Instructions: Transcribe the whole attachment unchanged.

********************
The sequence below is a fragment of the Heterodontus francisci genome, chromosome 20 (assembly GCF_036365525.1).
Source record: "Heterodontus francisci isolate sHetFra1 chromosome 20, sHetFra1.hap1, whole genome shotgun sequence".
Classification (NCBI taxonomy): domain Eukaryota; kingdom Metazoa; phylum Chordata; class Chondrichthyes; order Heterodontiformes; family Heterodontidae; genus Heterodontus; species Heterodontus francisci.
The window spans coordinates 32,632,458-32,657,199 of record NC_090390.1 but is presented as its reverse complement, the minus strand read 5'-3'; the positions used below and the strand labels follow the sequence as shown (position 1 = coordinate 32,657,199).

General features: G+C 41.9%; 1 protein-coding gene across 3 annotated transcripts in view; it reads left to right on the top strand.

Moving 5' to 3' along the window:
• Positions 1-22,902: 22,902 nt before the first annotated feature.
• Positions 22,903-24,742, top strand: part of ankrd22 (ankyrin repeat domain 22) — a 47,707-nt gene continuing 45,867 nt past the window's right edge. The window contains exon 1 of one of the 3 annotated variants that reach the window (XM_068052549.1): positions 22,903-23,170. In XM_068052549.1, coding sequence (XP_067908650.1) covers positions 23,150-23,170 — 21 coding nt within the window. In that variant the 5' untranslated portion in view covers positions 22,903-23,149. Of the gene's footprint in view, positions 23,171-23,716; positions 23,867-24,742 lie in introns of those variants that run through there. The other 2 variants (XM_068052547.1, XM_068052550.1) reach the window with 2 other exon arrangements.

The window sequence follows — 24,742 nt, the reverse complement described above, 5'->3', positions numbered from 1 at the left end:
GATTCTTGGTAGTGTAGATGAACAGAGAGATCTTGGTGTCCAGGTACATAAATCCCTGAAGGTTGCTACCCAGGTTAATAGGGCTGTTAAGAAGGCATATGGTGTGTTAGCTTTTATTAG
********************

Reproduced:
The sequence below is a fragment of the Heterodontus francisci genome, chromosome 20 (assembly GCF_036365525.1).
Source record: "Heterodontus francisci isolate sHetFra1 chromosome 20, sHetFra1.hap1, whole genome shotgun sequence".
Classification (NCBI taxonomy): domain Eukaryota; kingdom Metazoa; phylum Chordata; class Chondrichthyes; order Heterodontiformes; family Heterodontidae; genus Heterodontus; species Heterodontus francisci.
The window spans coordinates 32,632,458-32,657,199 of record NC_090390.1 but is presented as its reverse complement, the minus strand read 5'-3'; the positions used below and the strand labels follow the sequence as shown (position 1 = coordinate 32,657,199).

General features: G+C 41.9%; 1 protein-coding gene across 3 annotated transcripts in view; it reads left to right on the top strand.

Moving 5' to 3' along the window:
• Positions 1-22,902: 22,902 nt before the first annotated feature.
• Positions 22,903-24,742, top strand: part of ankrd22 (ankyrin repeat domain 22) — a 47,707-nt gene continuing 45,867 nt past the window's right edge. The window contains exon 1 of one of the 3 annotated variants that reach the window (XM_068052549.1): positions 22,903-23,170. In XM_068052549.1, coding sequence (XP_067908650.1) covers positions 23,150-23,170 — 21 coding nt within the window. In that variant the 5' untranslated portion in view covers positions 22,903-23,149. Of the gene's footprint in view, positions 23,171-23,716; positions 23,867-24,742 lie in introns of those variants that run through there. The other 2 variants (XM_068052547.1, XM_068052550.1) reach the window with 2 other exon arrangements.

The window sequence follows — 24,742 nt, the reverse complement described above, 5'->3', positions numbered from 1 at the left end:
GATTCTTGGTAGTGTAGATGAACAGAGAGATCTTGGTGTCCAGGTACATAAATCCCTGAAGGTTGCTACCCAGGTTAATAGGGCTGTTAAGAAGGCATATGGTGTGTTAGCTTTTATTAG